Verb Review #1 Run and Drink
Native English speakers frequently make mistakes with the irregular verbs run and drink, even in contexts that call for standard usage:
Woman arrested on manslaughter charge; man was ran over by car he was fixing. – Albany Democrat-Herald
The pair are believed to have ran up an estimated £3,000 credit card bill after they sneaked out of school last Monday…–Daily MailOnline
Court documents state that Angela Haas called the emergency room after learning what the child drank, and she told staff that a friend had drank orange juice with methamphetamine in it. –GreatFallsTribune (Montana)
Poor motor activity and head movement can occur in infants where mothers have drank high levels of alcohol during the last few days of pregnancy (Dominguez, Lopez and Molina, 1998) –Paper published by Women’s Health Council
The principal parts of the verb run are: run, ran, (have) run. As illustrated by the above examples, the error occurs when the simple past (ran) is substituted for the past participle (run). The correct form to use with a helping verb is run:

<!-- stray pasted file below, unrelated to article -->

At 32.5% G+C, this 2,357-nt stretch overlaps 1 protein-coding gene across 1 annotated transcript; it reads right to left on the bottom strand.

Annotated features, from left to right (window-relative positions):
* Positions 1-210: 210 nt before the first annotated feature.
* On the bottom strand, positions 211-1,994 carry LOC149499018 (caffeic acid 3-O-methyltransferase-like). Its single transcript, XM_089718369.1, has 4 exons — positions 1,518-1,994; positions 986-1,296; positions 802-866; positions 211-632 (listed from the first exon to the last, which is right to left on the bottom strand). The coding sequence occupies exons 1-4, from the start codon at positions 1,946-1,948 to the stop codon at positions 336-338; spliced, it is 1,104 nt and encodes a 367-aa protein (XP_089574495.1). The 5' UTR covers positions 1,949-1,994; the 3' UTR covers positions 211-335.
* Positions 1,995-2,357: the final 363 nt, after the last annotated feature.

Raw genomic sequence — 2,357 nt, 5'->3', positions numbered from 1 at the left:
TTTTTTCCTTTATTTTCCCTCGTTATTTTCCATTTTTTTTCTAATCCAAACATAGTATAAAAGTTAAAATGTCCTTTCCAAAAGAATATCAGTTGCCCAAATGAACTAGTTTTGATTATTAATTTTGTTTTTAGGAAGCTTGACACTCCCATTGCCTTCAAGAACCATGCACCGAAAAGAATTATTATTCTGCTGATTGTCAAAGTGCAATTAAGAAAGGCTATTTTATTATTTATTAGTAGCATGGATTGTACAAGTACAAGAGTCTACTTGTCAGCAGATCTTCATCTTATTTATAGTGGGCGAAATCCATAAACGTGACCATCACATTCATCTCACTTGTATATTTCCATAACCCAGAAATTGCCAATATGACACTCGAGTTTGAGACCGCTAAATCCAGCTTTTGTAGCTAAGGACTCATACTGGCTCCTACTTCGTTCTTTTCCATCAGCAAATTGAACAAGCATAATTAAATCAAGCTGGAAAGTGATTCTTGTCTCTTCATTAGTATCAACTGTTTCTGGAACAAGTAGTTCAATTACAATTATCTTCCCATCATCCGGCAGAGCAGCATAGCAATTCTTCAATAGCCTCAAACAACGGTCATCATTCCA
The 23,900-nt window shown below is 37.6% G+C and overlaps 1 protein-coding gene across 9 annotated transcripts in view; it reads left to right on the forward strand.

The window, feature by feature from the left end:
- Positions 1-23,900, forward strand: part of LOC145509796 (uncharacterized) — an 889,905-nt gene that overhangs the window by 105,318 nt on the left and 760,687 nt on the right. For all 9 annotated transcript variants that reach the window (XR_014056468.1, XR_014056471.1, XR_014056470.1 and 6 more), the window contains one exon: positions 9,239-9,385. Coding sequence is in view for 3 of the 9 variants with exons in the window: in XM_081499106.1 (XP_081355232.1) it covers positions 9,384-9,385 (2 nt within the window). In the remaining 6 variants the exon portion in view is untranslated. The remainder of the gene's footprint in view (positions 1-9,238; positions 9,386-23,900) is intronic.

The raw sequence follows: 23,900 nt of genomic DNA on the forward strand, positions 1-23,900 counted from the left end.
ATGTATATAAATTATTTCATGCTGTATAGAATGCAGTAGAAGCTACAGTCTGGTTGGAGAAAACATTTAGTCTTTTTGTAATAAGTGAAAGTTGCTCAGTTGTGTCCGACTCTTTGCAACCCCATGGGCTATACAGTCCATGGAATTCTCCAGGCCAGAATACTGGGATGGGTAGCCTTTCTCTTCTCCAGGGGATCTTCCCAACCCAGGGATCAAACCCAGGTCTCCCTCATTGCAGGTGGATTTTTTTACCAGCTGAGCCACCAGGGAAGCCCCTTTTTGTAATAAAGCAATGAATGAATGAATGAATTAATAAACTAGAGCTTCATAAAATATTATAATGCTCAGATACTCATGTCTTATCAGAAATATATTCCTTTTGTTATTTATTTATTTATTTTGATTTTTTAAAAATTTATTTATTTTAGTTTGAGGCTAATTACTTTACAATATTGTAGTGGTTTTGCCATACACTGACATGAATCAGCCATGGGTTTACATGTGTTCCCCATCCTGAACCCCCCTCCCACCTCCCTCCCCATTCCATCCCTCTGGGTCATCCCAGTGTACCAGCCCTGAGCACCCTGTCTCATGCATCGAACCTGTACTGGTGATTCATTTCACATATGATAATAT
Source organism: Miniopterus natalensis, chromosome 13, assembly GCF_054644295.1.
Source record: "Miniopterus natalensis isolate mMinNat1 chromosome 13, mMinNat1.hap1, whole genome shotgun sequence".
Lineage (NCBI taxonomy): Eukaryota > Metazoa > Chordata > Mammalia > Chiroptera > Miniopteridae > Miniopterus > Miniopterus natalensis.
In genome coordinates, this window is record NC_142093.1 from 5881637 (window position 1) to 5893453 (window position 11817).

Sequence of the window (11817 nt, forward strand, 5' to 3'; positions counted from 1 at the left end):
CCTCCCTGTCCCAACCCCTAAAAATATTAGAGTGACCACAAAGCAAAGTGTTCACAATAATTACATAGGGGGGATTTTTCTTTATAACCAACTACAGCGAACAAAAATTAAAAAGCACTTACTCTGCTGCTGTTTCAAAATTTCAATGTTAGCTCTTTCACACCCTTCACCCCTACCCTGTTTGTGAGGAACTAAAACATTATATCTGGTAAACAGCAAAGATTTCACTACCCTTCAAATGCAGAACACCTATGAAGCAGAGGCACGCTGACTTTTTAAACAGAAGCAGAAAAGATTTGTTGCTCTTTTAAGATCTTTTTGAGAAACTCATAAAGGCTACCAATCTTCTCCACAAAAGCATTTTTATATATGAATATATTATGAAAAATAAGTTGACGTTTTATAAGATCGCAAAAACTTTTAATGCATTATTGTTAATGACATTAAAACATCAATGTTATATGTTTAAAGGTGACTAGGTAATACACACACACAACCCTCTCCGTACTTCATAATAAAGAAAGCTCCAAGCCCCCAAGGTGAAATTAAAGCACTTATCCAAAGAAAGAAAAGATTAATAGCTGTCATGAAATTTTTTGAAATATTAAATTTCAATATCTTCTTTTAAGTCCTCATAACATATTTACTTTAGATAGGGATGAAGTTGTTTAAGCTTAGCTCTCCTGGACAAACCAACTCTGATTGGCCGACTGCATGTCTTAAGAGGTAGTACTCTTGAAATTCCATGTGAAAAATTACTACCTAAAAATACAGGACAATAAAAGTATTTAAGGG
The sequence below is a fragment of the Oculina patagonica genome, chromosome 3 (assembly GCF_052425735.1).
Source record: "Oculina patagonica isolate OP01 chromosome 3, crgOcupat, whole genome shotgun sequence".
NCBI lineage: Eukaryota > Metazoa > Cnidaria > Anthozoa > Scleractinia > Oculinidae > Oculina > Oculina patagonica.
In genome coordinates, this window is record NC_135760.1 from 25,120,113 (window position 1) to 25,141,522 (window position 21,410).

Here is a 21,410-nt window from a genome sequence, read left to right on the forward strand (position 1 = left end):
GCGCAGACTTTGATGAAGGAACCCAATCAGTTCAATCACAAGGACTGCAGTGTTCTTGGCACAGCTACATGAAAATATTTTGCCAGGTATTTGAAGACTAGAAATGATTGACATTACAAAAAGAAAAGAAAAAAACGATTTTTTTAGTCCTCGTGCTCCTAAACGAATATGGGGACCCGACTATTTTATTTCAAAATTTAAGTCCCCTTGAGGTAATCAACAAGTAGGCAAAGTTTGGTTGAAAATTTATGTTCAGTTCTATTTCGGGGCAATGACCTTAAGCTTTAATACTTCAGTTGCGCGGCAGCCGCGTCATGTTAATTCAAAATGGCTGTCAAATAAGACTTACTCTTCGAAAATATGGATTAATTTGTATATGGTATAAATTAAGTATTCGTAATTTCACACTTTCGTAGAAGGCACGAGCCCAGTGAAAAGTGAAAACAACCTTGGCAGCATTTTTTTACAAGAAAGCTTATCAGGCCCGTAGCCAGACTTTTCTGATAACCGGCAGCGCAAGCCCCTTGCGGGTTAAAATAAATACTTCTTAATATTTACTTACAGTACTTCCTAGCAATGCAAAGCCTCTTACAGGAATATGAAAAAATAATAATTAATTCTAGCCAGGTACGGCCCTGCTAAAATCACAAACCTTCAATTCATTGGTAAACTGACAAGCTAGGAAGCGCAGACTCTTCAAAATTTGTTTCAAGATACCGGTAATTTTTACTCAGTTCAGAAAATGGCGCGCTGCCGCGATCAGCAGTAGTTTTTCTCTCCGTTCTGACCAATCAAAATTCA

A man was run over by a car.
They are believed to have run up an estimated £3,000 credit card bill.
The principal parts of the verb drink are: drink, drank, (have) drunk. As illustrated by the above examples, the error occurs when the simple past (drank) is substituted for the past participle (drunk). The correct form to use with a helping verb is drunk:
A friend had drunk orange juice.
Poor motor activity can occur in infants whose mothers have drunk high levels of alcohol.
It is possible that these errors with run and drink may become so widespread as to gain standard status. Indeed, the online dictionary Dictionary.com accompanies the entry for drink with this observation:
drank is widely used as a past participle in speech by educated persons and must be considered an alternate standard form.
“Must be?” Call me “elitist,” but I think that an “educated person” would know better than to write “have drank” in a context that calls for standard English.
The Chicago Manual of Style is not so accommodating:
drink (verb): Correctly conjugated drink–drank–drunk. Example: “They had not drunk any fruit juice that day.”
I suspect that some speakers deliberately avoid the use of the word drunk because of a strong aversion to the state of drunkenness; they feel that drunk isn’t a “nice” word.
I have no theory as to why incorrect “have ran” should be preferred to correct “have run.”